Re: Tables: what can go in a cell (part 2)

Murray Maloney (murray@sco.COM)
Tue, 7 Feb 95 16:34:42 EST

Hear, hear!

> I'll state up front that my bias comes from the SGML world that existed before
> the development of the HTML aplication. While that bias has certainly been
> shaped by working in traditional, linear, paper-based publishing, I've also
> spent a lot of effort on HyTime and other hypertext/hypermedia issues.
> With that said, my suggestion for what should go in a table cell is that it
> should be almost any text elements (and from the SGML/HyTime point of view
> that includes graphics, sound, and just about everything else) but _not_
> high-level hierarchical elements (e.g., <body>, <h1>, <h2>). Although current
> HTML is nonhierarchical, I believe that it will need to evolve towards
> hierarchical models if it is to be able to deal with scientific and technical
> information, among other things. (In other words, I'd like to see <body>
> enforced as a container and would go even further to replace <h1>, <h2>, etc.
> with container elements that consist of a title followed by data that might
> include lower-level container element.)
> I fear that the urge to allow elements like <h1> inside cells results from the
> sparse nature of the current HTML application. People will tend to use <h1> in
> a cell because they want to get a different look for some text and not because
> the item affected is of h1 importance to the overall document. (Sure, I'm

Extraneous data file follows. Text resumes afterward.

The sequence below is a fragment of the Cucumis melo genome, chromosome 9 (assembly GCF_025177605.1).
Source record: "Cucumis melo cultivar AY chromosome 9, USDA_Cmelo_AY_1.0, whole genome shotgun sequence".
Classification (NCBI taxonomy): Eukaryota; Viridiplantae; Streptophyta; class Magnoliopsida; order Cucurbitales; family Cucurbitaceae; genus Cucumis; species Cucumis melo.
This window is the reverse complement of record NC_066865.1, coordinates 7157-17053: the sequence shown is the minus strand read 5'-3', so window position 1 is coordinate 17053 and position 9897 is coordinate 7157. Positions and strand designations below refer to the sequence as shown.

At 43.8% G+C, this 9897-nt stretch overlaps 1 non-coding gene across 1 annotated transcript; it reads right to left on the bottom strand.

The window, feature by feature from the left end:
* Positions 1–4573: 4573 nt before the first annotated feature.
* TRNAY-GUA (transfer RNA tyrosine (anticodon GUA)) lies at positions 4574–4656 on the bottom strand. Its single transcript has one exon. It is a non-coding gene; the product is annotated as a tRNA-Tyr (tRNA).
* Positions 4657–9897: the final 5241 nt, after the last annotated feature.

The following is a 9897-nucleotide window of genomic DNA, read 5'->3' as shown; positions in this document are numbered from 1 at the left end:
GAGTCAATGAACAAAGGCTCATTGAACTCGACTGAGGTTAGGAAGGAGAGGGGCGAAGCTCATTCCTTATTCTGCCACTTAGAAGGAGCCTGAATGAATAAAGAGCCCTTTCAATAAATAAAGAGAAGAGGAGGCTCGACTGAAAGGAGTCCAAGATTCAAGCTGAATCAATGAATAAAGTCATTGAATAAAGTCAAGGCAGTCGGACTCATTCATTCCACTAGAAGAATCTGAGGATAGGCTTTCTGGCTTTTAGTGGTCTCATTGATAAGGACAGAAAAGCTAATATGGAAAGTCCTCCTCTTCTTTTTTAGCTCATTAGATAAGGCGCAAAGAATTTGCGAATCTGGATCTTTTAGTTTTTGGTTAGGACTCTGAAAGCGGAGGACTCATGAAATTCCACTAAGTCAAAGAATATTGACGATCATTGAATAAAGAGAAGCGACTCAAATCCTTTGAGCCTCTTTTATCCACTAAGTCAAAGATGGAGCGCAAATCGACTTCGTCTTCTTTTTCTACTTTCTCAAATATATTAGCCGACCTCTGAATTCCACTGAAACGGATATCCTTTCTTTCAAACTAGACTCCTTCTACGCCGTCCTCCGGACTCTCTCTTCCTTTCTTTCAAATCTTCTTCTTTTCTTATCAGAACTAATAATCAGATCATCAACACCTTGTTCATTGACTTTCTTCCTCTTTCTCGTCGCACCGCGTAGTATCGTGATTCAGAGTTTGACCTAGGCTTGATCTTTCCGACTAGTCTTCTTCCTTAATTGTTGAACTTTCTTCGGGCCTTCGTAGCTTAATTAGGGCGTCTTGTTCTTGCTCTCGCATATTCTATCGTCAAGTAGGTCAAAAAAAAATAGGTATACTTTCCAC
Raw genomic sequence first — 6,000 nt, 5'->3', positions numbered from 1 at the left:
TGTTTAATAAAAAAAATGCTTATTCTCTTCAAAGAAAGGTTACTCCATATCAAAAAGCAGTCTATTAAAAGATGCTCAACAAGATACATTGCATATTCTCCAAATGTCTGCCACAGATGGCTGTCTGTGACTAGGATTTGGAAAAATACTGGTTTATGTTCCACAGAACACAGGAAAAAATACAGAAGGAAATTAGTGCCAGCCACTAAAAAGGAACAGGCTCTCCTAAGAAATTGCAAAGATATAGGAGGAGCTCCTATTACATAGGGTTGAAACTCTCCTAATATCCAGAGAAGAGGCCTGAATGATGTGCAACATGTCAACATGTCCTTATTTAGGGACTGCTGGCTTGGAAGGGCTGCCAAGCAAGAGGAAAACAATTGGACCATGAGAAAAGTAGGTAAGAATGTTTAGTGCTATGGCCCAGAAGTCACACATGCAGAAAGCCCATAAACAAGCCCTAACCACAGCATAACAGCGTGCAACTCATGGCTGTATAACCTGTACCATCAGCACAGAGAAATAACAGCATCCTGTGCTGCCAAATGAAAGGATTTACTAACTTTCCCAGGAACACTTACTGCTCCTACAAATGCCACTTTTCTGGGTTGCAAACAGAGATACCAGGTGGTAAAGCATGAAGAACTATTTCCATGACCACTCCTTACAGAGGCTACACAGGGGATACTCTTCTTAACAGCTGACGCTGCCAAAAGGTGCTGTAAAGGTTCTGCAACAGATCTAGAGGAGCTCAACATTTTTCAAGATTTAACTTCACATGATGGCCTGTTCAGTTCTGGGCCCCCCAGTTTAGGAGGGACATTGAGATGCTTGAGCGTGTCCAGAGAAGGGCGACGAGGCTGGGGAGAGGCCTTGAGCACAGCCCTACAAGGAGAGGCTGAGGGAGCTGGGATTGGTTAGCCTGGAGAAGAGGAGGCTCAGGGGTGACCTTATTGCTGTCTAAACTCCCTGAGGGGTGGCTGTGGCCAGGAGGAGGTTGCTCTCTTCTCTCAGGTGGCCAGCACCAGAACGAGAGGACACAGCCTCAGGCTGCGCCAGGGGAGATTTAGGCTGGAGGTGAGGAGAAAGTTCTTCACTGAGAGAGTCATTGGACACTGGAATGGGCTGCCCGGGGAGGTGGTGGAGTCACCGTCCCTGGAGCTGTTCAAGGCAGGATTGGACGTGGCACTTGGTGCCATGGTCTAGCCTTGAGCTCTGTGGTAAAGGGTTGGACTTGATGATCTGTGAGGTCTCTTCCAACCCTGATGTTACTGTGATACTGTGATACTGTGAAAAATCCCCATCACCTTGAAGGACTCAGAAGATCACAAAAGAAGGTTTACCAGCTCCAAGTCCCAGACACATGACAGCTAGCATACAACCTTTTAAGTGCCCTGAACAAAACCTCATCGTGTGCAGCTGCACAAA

> guilty of tagging something as an <h2> just to get typographic
> differentiation, but at least i _feel_ guilty when I've done it.) I feel that
> we should evolve towards a richer set of elements so that the temptation will
> be less attractive. I admit that I'm not intimidated by DTDs in the
> 200-element class. They're certainly different from the current
> "keep-it-simple" HTML philosophy, but, with proper documentation they can be
> made managable. By moving in the direction of tables, we're already making the
> DTD more complex, even if we never get to the stupifying levels of complexity
> I've seen in some DTDs I could name.
> (I also reconginize that if we allow <a> in a cell, someone can link to
> another whole document, complete with enclosing <html> </html>. But that
> doesn't break the DTD. That's similar to what SGML itself has in mind with the
> SUBDOC feature: the ability to include a "complete" document inside another.)
> In summary: we should allow lots of things in cells, but we should increase
> the number of things available for use in general rather than do
> counterintuitive things like allowing <body> and other high-level structuring
> elements inside cells.
> Jim Mason (